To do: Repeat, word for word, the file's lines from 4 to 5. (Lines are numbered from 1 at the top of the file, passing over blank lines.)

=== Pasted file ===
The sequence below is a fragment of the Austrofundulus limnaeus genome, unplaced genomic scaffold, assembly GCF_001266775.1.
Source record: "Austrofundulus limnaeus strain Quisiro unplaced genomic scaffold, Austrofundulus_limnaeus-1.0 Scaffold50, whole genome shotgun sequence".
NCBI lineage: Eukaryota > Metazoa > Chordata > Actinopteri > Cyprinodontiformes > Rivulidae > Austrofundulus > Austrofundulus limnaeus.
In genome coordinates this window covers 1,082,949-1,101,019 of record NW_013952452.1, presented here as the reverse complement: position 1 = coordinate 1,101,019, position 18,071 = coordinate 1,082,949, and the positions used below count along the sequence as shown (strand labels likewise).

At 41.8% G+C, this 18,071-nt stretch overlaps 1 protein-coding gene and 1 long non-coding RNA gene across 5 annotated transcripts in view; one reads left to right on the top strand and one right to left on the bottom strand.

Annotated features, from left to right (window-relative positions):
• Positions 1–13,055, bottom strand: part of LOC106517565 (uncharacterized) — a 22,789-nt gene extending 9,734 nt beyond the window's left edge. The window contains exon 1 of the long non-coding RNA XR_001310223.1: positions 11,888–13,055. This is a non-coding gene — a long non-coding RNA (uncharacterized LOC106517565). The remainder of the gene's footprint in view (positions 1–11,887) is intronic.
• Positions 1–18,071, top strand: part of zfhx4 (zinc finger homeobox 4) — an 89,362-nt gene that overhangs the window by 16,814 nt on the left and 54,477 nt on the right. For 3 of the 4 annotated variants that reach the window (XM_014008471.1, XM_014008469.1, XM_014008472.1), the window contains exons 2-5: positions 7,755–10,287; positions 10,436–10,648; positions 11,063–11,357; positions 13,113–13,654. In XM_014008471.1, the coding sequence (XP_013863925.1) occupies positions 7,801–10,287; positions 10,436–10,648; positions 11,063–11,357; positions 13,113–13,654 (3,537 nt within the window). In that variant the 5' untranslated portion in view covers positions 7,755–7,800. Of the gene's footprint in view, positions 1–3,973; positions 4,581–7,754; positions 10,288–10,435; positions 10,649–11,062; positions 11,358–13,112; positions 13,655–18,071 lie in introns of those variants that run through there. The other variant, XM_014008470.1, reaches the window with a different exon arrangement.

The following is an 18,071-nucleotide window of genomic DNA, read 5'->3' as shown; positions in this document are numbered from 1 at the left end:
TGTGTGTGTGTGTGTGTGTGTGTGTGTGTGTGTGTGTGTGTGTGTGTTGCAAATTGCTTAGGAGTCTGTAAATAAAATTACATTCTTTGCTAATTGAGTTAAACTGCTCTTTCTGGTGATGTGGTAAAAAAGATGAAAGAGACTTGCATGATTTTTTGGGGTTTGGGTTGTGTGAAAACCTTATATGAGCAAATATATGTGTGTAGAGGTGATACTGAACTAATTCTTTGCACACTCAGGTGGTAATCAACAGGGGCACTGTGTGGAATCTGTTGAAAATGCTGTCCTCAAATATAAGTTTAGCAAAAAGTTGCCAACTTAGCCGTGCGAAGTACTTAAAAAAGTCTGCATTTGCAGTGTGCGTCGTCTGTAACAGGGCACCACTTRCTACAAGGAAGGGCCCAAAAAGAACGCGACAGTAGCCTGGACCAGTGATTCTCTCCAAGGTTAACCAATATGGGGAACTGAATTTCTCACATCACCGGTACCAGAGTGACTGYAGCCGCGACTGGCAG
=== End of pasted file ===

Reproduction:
In genome coordinates this window covers 1,082,949-1,101,019 of record NW_013952452.1, presented here as the reverse complement: position 1 = coordinate 1,101,019, position 18,071 = coordinate 1,082,949, and the positions used below count along the sequence as shown (strand labels likewise).

At 41.8% G+C, this 18,071-nt stretch overlaps 1 protein-coding gene and 1 long non-coding RNA gene across 5 annotated transcripts in view; one reads left to right on the top strand and one right to left on the bottom strand.